The designations of left and right assumed different meanings in Croatia during the Twentieth century. Before the Second World War the national problem was a focal point in Croatian politics. It cut across the political system since it was the focus of action of very different parties. Issues traditionally identifying right and left, such as social action or ideology, emerged very slowly only in the Twenties. In the Communist period right and left were not present in Croatia as alternative political parties, but the use of the two categories was very important for Communist regime. Its self-representation as the left implied rejecting everything that was considered right. In a way, right and left were nevertheless present within the Communist Party, as a reformist wing conflicted with the old group in power. The breaking up of Yugoslavia was accompanied by the creation of a multiparty system in Croatia. At that time, a competition between left and right seemed possible. Given the regional conflicts Croatia was involved in, the national issue became central again. While the left tried to show its difference from the past by adopting Western patterns, the right brought back old values and almost exclusively focused on the national issue. The war deeply influenced Croatia’s transition to a multiparty system, turning it into a de facto blocked political structure. Things were to change only after the death of the cumbersome Croatian President Tudjman in 1999.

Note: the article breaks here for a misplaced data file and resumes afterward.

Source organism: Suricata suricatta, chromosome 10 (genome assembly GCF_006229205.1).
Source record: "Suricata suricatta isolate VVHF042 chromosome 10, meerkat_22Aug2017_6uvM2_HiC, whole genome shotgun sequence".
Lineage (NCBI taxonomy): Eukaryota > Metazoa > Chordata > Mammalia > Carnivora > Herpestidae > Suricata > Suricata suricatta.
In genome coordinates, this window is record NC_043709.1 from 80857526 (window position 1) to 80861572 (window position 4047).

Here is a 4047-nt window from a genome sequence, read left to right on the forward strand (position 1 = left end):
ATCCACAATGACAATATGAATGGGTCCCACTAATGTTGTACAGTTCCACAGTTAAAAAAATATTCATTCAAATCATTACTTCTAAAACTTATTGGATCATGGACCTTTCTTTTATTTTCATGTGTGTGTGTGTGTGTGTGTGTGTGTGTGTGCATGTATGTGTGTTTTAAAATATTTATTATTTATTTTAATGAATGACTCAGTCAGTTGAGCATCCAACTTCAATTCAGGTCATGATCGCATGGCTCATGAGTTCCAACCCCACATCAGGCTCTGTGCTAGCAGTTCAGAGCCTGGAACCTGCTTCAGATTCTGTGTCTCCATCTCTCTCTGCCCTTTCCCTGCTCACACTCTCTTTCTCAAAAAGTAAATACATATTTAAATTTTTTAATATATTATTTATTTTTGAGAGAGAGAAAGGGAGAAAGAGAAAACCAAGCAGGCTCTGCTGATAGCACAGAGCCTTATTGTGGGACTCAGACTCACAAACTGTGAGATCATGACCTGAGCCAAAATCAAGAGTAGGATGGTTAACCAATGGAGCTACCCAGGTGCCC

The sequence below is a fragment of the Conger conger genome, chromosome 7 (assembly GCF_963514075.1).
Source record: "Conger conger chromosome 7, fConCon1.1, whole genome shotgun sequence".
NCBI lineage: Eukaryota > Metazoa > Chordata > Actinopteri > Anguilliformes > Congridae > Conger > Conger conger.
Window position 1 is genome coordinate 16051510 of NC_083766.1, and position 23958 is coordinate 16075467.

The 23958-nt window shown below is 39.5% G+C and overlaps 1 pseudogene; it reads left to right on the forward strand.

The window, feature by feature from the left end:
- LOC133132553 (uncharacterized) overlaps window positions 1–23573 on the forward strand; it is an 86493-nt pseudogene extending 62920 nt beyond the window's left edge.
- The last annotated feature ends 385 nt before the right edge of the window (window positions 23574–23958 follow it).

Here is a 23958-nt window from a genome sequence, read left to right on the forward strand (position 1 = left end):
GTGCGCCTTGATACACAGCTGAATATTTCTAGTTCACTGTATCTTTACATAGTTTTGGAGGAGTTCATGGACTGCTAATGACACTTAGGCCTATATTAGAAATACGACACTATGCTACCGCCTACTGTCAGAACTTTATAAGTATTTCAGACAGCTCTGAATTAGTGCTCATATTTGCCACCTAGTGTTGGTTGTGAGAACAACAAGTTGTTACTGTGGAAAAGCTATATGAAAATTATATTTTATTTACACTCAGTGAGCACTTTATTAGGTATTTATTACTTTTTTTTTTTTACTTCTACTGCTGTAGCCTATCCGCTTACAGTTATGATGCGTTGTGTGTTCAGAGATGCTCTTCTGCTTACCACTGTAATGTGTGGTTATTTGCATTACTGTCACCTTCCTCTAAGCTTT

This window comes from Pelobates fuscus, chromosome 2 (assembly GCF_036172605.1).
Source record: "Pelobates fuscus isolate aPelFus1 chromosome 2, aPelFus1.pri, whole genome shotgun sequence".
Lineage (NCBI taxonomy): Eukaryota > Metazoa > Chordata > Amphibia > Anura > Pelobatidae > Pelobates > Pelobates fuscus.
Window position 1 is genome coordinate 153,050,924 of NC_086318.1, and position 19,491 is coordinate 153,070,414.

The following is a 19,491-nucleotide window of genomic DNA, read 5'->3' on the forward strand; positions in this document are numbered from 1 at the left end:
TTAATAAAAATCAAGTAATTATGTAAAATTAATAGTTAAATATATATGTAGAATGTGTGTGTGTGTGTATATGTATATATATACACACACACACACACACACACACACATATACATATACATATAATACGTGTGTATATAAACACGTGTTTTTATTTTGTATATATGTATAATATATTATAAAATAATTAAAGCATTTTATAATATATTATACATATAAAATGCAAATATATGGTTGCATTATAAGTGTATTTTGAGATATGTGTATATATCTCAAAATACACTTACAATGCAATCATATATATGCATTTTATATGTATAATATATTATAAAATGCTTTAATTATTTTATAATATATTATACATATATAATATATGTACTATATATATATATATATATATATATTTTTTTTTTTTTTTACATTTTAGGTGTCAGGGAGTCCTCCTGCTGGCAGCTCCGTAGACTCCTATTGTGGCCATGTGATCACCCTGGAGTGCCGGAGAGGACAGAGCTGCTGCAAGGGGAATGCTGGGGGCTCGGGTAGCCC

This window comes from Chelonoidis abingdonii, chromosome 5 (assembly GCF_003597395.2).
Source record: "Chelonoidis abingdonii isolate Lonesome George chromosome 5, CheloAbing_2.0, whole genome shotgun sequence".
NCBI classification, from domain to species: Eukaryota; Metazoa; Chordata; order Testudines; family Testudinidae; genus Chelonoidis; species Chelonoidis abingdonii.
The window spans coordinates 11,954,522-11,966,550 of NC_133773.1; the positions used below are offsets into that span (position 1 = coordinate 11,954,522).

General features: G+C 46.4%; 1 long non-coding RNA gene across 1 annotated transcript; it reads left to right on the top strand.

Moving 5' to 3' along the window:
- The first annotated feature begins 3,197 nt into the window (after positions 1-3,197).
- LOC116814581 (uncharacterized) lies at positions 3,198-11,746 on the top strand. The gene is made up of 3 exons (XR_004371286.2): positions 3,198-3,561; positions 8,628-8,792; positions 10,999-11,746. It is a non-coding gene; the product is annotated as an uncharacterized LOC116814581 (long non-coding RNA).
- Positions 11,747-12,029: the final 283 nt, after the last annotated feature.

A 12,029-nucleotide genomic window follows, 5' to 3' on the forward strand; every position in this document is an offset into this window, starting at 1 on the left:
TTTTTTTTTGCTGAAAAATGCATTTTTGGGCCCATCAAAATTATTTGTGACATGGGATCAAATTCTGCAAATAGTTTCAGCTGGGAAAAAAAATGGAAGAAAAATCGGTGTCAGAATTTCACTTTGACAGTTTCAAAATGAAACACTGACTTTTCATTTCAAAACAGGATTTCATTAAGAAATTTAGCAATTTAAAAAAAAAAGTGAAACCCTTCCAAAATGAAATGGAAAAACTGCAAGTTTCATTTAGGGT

Keywords: Right, Left, Croatia, Twentieth century, communist League, Tudjman